Mercy Corps is committed to being a learning organization. Over the past five years we have invested in three areas of the agency — team development, information management and knowledge generation and sharing — to improve our staff effectiveness and program results.
Mercy Corps is committed to being a learning organization in order to:
• Become more effective in achieving its mission by understanding and applying recommended practices;
• Work efficiently and achieve meaningful impact enabled by easy access to information resources and communities of practice;
• Participate as a leader in industry-wide innovative thinking by developing, documenting and disseminating lessons learned, new strategies and recommended practices; and
• Attract, develop and retain outstanding leaders who promote learning across the organization
Our approach has been heavily influenced by Peter Senge’s instrumental work, “The Fifth Discipline: The Art and Practice of the Learning Organization” (1994) as well as Bruce Britton’s “Learning for Change: Principles and Practices of Learning Organizations” (2002), which is targeted at development organizations like ours.
Over the past five years we have invested in three areas of the agency — team development, information management and knowledge generation and sharing — to improve our staff effectiveness and program results. Below are the major initiatives we have undertaken.
Monitoring and Evaluation
Mercy Corps’ Design, Monitoring and Evaluation (DM&E) initiative has been underway since 2003. The 100-plus Mercy Corps staff working full or part-time on DM&E challenges in the field are an integral part of this initiative. In rapidly changing environments, monitoring the results of our programs allows teams to build on strengths and make course corrections where necessary. The core philosophical approach underpinning this initiative is that DM&E should be led, tailored and driven by our country offices.
For example, a baseline study in Indonesia for a child nutrition project that was intended to support school lunches actually found that intestinal worms causing anemia were the leading cause of malnutrition. Based on this information, the project changed course and began giving deworming tablets to combat the anemia. An evaluation showed that this intervention was dramatically decreasing malnutrition. We advocated for the government of Indonesia to adopt the program, which has since been rolled out countrywide.
Innovative relationships with leading universities provide Mercy Corps with access to a wealth of expertise, research and current thinking that supports excellence in our field programs. Universities have seconded faculty with specialized skills and knowledge to assist our programs and offer education opportunities and scholarships to Mercy Corps staff and partners.
To date we have partnered to place leading field practitioners in academic environments where they teach, research and document learning. Participating universities include Harvard, Yale, Edinburgh, Johns Hopkins and the University of Washington. In addition, universities have assisted our field operations by providing specific expertise -- for example, Oregon State University provided agricultural economics experts for our Nepal program.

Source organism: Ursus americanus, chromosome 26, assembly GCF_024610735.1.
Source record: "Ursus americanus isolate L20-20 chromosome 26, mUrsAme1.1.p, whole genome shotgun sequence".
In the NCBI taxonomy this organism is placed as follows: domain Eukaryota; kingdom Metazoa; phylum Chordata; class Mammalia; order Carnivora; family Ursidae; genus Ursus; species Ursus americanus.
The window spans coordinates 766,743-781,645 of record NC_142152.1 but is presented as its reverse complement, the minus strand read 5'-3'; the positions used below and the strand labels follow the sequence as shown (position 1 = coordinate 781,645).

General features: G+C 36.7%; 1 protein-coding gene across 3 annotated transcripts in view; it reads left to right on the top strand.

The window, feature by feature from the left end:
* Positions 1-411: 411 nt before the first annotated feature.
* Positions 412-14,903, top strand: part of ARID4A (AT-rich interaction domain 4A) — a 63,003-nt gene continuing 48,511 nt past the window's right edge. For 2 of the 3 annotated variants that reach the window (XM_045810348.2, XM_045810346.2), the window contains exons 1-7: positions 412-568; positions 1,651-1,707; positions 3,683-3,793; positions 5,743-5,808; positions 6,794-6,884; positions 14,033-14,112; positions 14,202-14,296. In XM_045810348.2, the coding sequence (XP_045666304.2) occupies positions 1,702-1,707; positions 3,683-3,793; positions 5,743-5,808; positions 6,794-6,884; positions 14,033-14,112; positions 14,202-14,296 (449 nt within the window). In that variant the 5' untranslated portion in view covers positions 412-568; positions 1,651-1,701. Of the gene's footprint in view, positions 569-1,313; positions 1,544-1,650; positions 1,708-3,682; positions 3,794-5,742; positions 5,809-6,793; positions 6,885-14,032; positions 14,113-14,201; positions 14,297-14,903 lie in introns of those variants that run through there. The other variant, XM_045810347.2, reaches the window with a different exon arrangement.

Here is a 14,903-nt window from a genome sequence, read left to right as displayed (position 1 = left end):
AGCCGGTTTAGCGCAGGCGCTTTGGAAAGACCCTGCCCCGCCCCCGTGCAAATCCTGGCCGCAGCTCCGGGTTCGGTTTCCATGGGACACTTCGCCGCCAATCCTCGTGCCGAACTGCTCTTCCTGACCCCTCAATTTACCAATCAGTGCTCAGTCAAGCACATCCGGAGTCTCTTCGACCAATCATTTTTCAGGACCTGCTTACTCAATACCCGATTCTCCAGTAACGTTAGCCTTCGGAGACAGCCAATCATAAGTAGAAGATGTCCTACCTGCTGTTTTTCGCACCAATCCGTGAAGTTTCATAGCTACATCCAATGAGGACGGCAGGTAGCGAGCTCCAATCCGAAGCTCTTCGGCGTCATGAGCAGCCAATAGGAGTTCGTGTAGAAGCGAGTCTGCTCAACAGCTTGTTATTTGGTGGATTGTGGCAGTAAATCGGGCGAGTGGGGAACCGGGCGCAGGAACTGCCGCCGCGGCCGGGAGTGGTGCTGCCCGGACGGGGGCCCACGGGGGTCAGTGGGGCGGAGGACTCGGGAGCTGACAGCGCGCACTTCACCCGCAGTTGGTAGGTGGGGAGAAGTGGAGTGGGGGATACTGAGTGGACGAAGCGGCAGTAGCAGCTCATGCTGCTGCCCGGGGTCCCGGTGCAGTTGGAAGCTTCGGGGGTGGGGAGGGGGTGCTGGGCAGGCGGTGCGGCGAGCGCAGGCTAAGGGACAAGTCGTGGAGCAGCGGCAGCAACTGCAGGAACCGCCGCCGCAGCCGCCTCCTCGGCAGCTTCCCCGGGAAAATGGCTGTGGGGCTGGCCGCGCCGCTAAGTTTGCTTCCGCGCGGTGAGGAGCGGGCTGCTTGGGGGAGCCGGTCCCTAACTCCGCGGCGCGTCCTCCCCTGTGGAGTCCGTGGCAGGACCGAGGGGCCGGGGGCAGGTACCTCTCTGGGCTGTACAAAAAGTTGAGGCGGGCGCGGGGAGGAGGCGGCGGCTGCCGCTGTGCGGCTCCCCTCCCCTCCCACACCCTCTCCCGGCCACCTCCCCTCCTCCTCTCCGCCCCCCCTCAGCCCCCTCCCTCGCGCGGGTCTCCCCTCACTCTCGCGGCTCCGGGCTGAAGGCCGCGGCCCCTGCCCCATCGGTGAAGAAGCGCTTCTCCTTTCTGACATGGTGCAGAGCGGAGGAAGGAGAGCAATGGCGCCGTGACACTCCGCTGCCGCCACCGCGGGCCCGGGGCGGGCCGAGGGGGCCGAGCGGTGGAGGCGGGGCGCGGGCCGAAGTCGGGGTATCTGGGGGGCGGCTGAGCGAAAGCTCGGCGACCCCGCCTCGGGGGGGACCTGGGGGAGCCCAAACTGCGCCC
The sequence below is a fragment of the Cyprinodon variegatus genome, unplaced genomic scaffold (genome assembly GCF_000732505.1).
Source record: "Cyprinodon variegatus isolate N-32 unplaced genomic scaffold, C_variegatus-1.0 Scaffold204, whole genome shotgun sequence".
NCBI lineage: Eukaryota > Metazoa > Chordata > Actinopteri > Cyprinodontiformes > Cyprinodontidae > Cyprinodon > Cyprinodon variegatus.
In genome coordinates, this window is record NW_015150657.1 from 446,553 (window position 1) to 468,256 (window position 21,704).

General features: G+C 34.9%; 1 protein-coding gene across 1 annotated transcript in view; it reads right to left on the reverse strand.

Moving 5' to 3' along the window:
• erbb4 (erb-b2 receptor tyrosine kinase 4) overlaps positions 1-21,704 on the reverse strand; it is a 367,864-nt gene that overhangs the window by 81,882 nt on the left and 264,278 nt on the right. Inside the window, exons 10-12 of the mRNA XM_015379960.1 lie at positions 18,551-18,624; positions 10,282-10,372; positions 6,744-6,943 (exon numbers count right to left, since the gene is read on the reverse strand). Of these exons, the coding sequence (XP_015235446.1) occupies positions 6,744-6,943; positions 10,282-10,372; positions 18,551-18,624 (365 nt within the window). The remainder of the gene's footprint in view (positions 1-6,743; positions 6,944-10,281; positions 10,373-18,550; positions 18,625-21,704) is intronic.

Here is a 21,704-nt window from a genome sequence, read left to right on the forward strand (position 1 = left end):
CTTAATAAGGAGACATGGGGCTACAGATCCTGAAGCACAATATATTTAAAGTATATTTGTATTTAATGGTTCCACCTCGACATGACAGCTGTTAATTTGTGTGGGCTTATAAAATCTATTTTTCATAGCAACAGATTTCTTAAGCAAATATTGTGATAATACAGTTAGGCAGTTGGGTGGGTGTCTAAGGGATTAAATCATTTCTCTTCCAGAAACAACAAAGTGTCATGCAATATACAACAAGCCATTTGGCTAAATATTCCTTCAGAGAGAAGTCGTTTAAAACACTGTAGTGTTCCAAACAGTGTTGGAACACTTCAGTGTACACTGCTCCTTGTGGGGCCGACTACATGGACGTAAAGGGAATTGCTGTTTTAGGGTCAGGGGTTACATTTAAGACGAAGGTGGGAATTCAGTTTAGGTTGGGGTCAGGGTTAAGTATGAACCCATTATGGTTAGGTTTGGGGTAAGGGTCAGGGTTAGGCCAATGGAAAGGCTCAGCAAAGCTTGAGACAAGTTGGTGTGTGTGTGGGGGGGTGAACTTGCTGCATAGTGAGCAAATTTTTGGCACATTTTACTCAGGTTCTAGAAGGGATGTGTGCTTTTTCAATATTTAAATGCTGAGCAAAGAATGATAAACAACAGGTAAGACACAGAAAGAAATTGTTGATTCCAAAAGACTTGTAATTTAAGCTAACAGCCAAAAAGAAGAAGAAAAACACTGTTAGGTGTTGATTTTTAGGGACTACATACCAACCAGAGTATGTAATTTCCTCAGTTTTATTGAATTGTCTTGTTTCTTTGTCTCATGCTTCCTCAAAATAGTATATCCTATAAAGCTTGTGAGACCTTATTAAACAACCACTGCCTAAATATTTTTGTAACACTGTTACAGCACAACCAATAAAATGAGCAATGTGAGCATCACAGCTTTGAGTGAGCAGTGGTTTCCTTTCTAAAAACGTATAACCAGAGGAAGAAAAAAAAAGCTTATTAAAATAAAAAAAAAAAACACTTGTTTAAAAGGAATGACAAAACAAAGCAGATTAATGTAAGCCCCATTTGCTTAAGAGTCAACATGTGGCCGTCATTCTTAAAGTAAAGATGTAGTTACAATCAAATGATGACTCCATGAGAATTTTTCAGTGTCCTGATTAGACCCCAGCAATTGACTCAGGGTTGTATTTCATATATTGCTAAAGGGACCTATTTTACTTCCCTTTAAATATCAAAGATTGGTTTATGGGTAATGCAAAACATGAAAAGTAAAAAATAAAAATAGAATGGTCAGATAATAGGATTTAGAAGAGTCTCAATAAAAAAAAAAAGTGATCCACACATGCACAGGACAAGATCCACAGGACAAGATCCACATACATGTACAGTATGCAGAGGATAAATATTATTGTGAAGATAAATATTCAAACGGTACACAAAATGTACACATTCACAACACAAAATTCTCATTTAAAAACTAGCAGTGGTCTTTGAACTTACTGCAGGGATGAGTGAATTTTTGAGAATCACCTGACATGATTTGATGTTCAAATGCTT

In 2008, Mercy Corps’ graduate internships program placed over 40 interns in 30 field offices around the world. Interns carried out important tasks supporting monitoring and evaluation, assessments in public health and agriculture and many other fields.
Mercy Corps aims to inspire our teams to apply innovation and social entrepreneurship to solve the most critical problems facing the communities we serve. We strive to attract, retain and develop team members who serve as the engine to achieving this goal. To assist new hires with orientation to the agency, Mercy Corps has developed e-learning courses that are available to team members worldwide.
In addition to training, we provide staff with opportunities to serve in various functions and regions through special assignments and temporary postings elsewhere in the world. All staff are encouraged to spend five percent of their time on learning.
Learning From Each Other
In the pressure of rapid implementation of programs in emergency and transitional environments, one can forget to reflect on program successes and weakness. Our commitment to capturing learning through field studies, lessons learned, workshops, tool development and journal articles aims to make it easier to transfer knowledge internally and share it with our external colleagues.
For example, in the summer of 2008, we conducted an open-ended inquiry regarding the most significant changes in terms of stability and recovery since Kosovo’s active conflict in the late 1990s. Participants from 13 diverse communities identified the issues, actors and approaches that have had the greatest impact on these changes. Other examples are available on our website.
Information management entails acquiring, organizing, retrieving, delivering and maintaining information -- from multiple sources, to multiple audiences. Mercy Corps has a variety of internal sources of information and technology platforms to enable effective collaboration. As a learning organization, we work to make information readily available to our worldwide staff (even when Internet access is unreliable, as is the case in many of our field offices) by using a variety of print and electronic media.
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